For many Jazz fans, Jordan Clarkson is the basketball equivalent of black licorice--you either love him or you hate him. This isn't the case with everyone, but I've heard many of my friends groan when he pulls up from 30 feet away or shoots an out-of-control leaner with a defender in his grill. I've also heard those same fans praise him for his ability to instantly catch fire and carry the entire offensive load out of nowhere.
Clarkson's production is often reminiscent of a gamma ray. If I can bore you with a quick science lesson, gamma rays have the shortest wavelength but the highest frequency of any light wave. The highs and lows take turns in rapid succession. Similarly, Clarkson's production can fluctuate from amazingly high to frustratingly low. He can shoot Utah out of a game and back into a game before you even know what's happened. When he's on fire, you shouldn't be surprised. You shouldn't be shocked to see him forcing shots that never had a chance of hitting their target. With Clarkson, you take the good with the bad.
On a rebuilding team like Utah, he isn't the type of player you need. While not nearly as poor of a decision-maker, his situation is reminiscent of Jordan Poole with the Washington Wizards. If your team wants to be competitive, he could be the spark that lifts his team to a win. But for a rebuilding team, that type of player is unnecessary. On the other hand, Clarkson has improved his playmaking ability in the past few years, now averaging nearly 5 assists per game with Utah.
Clarkson's skillset was valuable in this past trade deadline. At his age, he likely won't be of value to the Jazz when their young talent has developed into a team with championship aspirations, so it wasn't surprising to hear his name thrown around in trade rumors. Unfortunately for NBA fans, the 2024 trade deadline was relatively uneventful. Many prominent trade candidates passed through the deadline without being moved, including Clarkson.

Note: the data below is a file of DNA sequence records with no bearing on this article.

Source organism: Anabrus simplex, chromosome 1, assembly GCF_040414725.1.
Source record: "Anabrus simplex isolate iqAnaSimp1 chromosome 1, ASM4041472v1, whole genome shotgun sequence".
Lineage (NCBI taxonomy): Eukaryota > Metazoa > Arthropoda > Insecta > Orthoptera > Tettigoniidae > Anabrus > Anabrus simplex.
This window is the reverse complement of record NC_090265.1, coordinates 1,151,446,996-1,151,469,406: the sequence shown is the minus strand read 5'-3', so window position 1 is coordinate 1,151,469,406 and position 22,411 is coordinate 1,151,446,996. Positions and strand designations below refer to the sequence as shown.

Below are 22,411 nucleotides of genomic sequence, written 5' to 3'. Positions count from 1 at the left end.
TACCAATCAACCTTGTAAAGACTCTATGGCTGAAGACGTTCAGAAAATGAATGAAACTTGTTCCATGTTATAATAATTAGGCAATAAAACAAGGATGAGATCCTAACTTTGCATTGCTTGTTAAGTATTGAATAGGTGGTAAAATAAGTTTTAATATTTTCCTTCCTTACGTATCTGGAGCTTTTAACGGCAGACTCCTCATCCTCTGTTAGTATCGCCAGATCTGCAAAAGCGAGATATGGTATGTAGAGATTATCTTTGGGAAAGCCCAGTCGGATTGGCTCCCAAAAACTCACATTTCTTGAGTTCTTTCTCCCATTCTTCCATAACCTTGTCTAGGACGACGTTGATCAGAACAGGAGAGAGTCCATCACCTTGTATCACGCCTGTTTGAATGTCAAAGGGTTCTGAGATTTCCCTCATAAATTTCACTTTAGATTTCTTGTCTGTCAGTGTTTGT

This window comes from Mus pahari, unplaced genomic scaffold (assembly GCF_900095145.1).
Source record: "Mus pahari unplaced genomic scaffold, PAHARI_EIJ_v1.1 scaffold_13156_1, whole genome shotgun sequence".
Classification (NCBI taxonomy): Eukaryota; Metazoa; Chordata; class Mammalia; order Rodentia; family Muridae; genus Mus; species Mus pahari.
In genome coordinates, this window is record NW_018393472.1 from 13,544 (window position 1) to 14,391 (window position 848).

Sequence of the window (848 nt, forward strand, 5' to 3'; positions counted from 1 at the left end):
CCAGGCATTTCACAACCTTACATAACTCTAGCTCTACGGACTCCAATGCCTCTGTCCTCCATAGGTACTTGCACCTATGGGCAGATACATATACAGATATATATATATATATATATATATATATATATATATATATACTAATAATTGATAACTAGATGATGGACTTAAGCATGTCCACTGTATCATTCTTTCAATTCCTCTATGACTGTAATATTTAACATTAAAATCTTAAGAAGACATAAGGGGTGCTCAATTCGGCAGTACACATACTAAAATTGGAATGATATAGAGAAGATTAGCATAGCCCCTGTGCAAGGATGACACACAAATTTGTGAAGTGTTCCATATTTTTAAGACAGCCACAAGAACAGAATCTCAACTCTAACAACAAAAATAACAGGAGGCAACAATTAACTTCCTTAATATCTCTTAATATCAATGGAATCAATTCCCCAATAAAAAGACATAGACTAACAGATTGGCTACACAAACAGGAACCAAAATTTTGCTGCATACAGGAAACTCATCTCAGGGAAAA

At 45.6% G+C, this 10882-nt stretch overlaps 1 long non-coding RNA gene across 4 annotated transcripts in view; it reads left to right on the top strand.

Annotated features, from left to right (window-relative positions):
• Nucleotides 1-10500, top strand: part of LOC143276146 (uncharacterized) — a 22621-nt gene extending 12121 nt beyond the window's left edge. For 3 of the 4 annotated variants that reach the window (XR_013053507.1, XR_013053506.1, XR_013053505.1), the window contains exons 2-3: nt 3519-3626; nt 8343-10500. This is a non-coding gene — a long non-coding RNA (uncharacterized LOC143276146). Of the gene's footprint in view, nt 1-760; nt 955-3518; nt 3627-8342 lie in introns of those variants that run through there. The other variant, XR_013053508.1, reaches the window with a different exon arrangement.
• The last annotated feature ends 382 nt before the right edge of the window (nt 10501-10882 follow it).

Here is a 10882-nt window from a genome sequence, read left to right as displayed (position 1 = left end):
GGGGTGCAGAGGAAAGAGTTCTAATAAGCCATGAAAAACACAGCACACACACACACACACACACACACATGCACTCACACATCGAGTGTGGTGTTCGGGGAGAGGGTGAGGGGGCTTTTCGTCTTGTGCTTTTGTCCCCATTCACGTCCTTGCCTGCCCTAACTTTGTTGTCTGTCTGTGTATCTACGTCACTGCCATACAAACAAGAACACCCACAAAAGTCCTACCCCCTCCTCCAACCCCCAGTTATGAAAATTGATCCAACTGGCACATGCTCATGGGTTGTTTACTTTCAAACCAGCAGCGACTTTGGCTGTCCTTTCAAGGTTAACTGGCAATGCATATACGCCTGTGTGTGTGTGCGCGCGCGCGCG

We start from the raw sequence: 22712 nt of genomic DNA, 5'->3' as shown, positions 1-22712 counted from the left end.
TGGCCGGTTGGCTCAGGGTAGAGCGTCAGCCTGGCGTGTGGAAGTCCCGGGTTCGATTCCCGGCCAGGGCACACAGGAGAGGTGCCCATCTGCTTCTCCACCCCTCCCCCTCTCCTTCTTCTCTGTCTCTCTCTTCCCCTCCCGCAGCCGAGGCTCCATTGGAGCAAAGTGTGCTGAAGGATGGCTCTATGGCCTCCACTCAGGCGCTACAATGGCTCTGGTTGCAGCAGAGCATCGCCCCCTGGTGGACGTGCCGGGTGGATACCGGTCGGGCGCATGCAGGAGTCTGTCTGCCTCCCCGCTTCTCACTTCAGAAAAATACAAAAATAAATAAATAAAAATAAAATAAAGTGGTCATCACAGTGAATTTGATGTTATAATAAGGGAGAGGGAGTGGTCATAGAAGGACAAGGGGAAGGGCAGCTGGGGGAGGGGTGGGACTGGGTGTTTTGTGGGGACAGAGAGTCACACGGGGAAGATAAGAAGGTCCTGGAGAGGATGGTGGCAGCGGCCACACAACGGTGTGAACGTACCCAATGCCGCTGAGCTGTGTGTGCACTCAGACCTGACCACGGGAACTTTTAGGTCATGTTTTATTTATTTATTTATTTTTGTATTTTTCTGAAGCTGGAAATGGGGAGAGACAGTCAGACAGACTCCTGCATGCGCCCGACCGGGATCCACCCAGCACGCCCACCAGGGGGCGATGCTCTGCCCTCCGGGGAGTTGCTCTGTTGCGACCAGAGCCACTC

Clarkson has been in the rumor mill since the Jazz began their rebuild, yet here we are with Clarkson still on the team. Where do we go from here?
Well, many voices around the NBA will ramble about teams' timelines and championship windows. A commonly held opinion is that if a player is older than a rising young core, he won't be useful when his team is ready to play meaningful postseason basketball. Even Shai Gilgeous-Alexander was rumored to be available for trade back in 2021 due to him being too old for their timeline (he was only 23 years old!). In Clarkson's case, he is 31 years old and an outlier on Utah's very young roster. While he likely doesn't "fit the timeline" of Utah's plans, the presence of an NBA veteran can be very beneficial for creating a winning culture within the locker room.
For now, Clarkson is still one of the most talented players on Utah's roster. With his ability to catch fire and shoot the lights out, he will remain a valuable asset if the Jazz choose to trade him in the future. As an improved playmaker, he's able to get his young teammates involved in the offense and provide opportunities for their growth. A well-liked player and good presence in Utah's locker room, Clarkson's value goes beyond what he provides on the court. While it's not always pretty, Jazz fans should be happy to have his talents at their team's disposal. He won't be with the Jazz forever, but fans should be happy to have him for as long as we do. We'll miss him when he's gone.